True confession: I wrote this last week and this week, struggled to be as #grateful as I was when I wrote this. But that’s life, right? Here we go:
Some days I am so damn grateful.
This, despite the Cheerios box that sits open on my kitchen island in defiance of my many muttered warnings to my son to “put things where they belong.”
Despite the nefarious powers-that-be at Microsoft deciding that automatically saving document changes is somehow a good idea—one that will leave mercurial me with docs I’ve butchered and no previous pristine version saved. What fresh hell is this?
Despite my 90-pound dog sitting on my main stairs and crossing her legs because 6-ft men don’t scare her but thunder does. My odds on getting her to go out in this deluge are about the same as the Cleveland Browns getting to the Super Bowl.
The older I get, the more I realize real gratitude is not an emotion that discriminates. I can no longer say that I’m grateful for being flooded with work while grimacing on the flipside about being overwhelmed. I’m grateful for it all—the pretty, the messy, the in-between.
And the more moments of gratitude I can enjoy, without artificially grasping at them to stay, the more good that flows. Last night, I sat with a friend at a local restaurant when the owner came to our table to chat. He is my neighbor’s son, so I’ve watched him grow up over the past two decades. I met his daughter, talked about his deceased grandpa (who is one of the gems I’ve written about previously) and discussed how business is going. As my friend requested the bill, we were told he had comped us. I sat back, smiled, took another sip of a darn good Aviation cocktail and felt thankful in the moment for good neighbors, good friends, and really good drinks on a Wednesday.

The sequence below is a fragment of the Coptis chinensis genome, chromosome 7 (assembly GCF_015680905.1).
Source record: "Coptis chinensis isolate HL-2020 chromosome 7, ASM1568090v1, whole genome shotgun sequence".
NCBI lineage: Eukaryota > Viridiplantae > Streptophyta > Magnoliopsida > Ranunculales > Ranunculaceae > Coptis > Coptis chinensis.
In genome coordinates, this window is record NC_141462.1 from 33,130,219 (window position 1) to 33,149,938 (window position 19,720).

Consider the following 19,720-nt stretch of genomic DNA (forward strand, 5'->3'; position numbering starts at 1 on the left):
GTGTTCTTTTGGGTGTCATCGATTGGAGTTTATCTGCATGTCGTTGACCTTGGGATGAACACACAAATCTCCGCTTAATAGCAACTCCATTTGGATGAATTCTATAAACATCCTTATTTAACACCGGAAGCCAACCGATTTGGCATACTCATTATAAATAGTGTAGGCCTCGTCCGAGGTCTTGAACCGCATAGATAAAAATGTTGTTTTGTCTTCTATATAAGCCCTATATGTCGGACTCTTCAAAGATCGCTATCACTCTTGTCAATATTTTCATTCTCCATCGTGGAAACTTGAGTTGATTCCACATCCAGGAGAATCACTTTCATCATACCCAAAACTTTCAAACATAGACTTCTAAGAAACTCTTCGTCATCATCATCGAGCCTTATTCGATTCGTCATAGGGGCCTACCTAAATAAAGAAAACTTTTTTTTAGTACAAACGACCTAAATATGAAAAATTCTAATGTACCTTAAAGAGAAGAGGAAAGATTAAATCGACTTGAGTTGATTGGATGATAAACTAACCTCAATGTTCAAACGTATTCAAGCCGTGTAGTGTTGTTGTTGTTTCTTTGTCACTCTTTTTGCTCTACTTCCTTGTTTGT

I came home to a son with a sore throat who is too sick to go to school today, a plethora of deadlines by Monday, multiple bills for work done on and around my house.
Those of you who have mastered these moments will not think that odd. And those who haven’t will wonder if I’ve gone to some sort of Pollyanna hell.
I’ve just realized that the zen comes when you don’t effort. When you don’t hold anything too tightly—the good or the bad. When you allow it to flow through you regardless, knowing somehow you’ll still be standing in the aftermath.
Perhaps you’ll be standing in your father’s old Michigan State sweatshirt and Cleveland Indians flannel pants while cooking dinner, not having changed into your real clothes because you’ve been working at the kitchen island since 6 a.m.
You may look funny. But you’ll be #grateful, even for that.
Tell me below, friends, what you’re grateful for this week. Let’s keep the zen going. Even the stuff you’re thankful for through gritted teeth.